Editorial

Михаил Шишин Mikhail Shishin


Dear Readers!

We are pleased to present you the next issue of the journal “The Art of Eurasia”. Any journal is the result of a team effort. So, this time we are grateful for the creative and very interesting work that our editors have done with the Yekaterinburg Museum of Fine Arts and the Department of Art History and Museum Studies of the Ural Federal University. The current issue is based on articles by art critics from many Russian cities, the main theses of which were presented at a large conference in Yekaterinburg. I will dwell on this in more detail later, but for now I can only say that our journal has discovered a new and, in our opinion, interesting line — a holistic presentation of the multifaceted work of some regional museum: its collection, scientific work, leading experts.

This issue opens with the heading “Eurasian heritage”, in which we talk about an important attribute of the traditional home of almost all the peoples of Eurasia — the chest. The chest could be found in a peasant's hut, in the yurt of nomads, and it was not only a functionally significant thing in everyday life, but also a source of pride, with a rich decorative decoration. Chests were made always and everywhere, and our journal tell about the folk craft associated with this, which arose in the Urals in the 18th century. It seems that in the future it would be interesting to compile an art review of chests from different peoples.

The style of impressionism, which originated in France at the end of the 19th century, continues to inspire many masters. In the section “Art of the 20th – 21st centuries” there is an article about Andrey Arestov, an Altai artist with a poetic vision of the world, devoted to this style.

The main topic of the issue, as always, was reflected in the “Forum” section. A number of articles have been published here that reveal the ideological and artistic-plastic aspects of the style of socialist realism from different angles. It, given its wide distribution, can be considered one of the last major artistic styles. It covered both the former Soviet republics and other countries closely connected both politically and socio-culturally with the Soviet Union — from Europe to the countries of the Far East. It has reached real artistic heights, and the best museums of the world are decorated with paintings by Soviet artists of different nationalities. Of course, there were also imitative, salon paintings, and spiritual revelations, and frankly weak works. And here is one observation: not only in articles, but also at exhibitions of artists from different countries, one can see paintings in which there is a certain affinity, tribal unity with socialist realism that seems to have descended from the arena of art. This trend has not yet taken shape completely, but, apparently, it meets the demands of society and, above all, the demands for an idea that is large, relevant, and artistically embodied. Therefore, it is important to analyze the creative achievements of the masters of socialist realism, in order to avoid mistakes and dead ends in its new turn, which took place in the recent past.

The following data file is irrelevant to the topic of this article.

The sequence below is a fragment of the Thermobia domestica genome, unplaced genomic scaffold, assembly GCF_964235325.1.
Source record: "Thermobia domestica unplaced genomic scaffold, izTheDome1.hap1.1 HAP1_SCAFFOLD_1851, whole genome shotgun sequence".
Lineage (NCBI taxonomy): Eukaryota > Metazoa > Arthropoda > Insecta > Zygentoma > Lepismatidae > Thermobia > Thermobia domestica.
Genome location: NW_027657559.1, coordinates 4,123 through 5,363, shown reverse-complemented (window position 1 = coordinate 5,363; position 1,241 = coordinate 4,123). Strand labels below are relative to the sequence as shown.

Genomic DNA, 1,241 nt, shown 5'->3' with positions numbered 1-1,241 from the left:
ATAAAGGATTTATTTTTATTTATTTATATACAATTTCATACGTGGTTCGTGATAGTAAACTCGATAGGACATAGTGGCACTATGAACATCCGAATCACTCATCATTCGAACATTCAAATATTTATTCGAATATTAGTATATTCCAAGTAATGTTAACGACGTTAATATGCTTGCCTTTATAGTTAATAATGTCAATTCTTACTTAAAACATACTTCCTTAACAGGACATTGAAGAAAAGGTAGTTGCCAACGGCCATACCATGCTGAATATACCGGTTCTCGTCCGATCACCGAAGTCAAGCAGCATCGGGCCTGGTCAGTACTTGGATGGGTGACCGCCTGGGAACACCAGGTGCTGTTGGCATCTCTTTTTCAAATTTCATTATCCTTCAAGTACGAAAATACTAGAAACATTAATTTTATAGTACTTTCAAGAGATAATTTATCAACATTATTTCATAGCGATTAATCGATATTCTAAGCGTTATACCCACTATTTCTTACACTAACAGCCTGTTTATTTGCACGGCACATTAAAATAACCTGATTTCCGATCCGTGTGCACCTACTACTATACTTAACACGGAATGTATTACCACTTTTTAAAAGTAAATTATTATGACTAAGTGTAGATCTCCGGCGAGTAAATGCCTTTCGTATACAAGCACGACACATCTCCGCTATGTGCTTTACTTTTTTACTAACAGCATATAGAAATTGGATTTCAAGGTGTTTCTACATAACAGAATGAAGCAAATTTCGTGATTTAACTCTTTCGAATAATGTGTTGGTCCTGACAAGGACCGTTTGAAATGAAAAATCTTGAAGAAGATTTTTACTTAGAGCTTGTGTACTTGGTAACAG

Therefore it is symptomatic that an interesting scientific discussion about the essence of socialist realism has already arisen in the section “Philosophy and Theory of Art”.

In the traditional section of the journal “In Storerooms and Expositions of Museums and Art Galleries”, readers can learn about the works of Dutch masters dedicated to the city of Leiden from the museum with the richest history and the richest collection — the Radishchev State Art Museum in Saratov. The article in “Dictionary of Buddhist Iconography by Lokesh Chandra” section hopefully will help experts in the field of Buddhist art to identify the most complex image associated with the parables of the earthly incarnation of the Buddha. The “Academy News” allows us to make an overview of the most representative exhibitions of members of the Russian Academy of Arts, which opened both in the halls of the Academy and at other venues.

When, on the one hand, thanks to our authors, you get acquainted with the most diverse pages of Eurasian art, and on the other hand, you voluntarily or involuntarily plunge into the chaotic “information field” of modernity, you feel the enormous contrast of these independently existing spaces. And the outstanding novel by Hermann Hesse “The Glass Bead Game” comes to mind. It is only now becoming clear what he had in mind when he called our time the “feuilleton era”. But, perhaps, it is precisely in contrast that many people intensify the search for solid cultural and spiritual foundations as an antidote to the hellish spirit of the times. This explains the ever-increasing interest in genuine art, which we strive to tell on the pages of our journal.

Mikhail Shishin

Chief Editor